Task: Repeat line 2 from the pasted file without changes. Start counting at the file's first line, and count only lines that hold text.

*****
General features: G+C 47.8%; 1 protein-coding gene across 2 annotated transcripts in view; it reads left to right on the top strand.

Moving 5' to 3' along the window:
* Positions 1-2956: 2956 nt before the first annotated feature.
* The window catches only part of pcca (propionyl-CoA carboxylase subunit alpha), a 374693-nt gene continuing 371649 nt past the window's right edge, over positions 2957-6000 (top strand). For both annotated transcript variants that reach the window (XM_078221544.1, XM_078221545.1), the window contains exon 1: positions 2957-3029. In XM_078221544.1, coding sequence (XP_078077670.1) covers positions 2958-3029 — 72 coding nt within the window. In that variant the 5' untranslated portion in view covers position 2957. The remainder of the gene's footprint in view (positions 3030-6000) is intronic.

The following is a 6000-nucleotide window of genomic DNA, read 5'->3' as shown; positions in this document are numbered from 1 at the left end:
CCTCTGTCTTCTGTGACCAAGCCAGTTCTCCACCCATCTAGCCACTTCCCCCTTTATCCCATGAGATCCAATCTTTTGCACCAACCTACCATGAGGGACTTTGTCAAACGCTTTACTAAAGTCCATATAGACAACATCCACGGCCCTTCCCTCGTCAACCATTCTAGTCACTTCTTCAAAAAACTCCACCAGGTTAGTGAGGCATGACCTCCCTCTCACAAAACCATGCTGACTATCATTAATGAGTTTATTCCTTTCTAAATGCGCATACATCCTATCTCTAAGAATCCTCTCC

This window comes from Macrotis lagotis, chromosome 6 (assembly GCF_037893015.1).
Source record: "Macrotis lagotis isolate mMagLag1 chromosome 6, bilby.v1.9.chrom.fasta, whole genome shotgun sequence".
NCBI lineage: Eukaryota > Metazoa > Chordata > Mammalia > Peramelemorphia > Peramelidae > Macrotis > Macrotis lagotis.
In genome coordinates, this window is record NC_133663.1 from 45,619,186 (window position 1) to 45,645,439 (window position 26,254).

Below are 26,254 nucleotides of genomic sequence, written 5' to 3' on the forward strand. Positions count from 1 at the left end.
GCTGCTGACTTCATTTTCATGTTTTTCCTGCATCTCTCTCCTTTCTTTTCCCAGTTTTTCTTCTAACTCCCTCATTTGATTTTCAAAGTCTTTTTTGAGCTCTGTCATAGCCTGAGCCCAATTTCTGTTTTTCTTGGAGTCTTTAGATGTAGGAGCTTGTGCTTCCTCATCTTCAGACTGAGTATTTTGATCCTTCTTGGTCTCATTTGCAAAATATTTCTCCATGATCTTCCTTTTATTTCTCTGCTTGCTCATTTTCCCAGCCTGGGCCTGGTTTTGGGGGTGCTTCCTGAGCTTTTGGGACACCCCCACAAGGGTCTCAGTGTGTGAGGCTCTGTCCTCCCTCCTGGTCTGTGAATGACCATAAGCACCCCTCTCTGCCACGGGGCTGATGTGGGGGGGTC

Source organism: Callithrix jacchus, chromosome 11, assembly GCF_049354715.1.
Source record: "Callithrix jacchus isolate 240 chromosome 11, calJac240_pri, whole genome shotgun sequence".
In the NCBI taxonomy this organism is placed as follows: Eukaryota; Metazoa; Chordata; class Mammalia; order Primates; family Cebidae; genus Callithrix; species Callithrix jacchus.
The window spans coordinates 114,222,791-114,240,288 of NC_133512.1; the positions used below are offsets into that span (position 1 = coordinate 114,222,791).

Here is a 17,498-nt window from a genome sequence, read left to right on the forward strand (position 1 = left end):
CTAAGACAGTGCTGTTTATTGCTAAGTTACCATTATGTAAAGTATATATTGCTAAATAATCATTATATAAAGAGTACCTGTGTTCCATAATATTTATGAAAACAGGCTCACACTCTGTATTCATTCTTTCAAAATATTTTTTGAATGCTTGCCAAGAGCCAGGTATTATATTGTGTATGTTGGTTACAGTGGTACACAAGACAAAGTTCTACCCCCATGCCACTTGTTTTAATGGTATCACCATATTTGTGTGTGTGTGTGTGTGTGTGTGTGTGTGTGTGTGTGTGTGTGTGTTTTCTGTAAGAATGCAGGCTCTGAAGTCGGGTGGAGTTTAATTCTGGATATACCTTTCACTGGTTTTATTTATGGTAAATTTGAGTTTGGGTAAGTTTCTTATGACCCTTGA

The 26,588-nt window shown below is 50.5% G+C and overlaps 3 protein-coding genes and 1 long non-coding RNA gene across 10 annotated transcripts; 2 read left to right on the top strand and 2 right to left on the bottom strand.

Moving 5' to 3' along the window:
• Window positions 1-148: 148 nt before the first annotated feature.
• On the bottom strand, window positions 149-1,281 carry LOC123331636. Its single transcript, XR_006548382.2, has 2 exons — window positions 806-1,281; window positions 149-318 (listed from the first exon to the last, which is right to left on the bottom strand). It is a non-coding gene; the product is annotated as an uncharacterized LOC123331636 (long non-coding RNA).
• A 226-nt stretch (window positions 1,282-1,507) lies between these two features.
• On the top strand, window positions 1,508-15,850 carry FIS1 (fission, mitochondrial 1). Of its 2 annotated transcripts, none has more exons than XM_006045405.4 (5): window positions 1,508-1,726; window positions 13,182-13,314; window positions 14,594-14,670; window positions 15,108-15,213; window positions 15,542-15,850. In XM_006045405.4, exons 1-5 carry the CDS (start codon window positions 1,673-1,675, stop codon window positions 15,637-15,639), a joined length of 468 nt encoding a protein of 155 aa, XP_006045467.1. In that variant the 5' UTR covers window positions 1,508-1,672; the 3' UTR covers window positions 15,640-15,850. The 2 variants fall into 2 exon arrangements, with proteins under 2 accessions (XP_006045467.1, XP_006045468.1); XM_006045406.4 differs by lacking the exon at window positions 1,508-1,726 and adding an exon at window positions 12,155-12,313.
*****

Moving 5' to 3' along the window: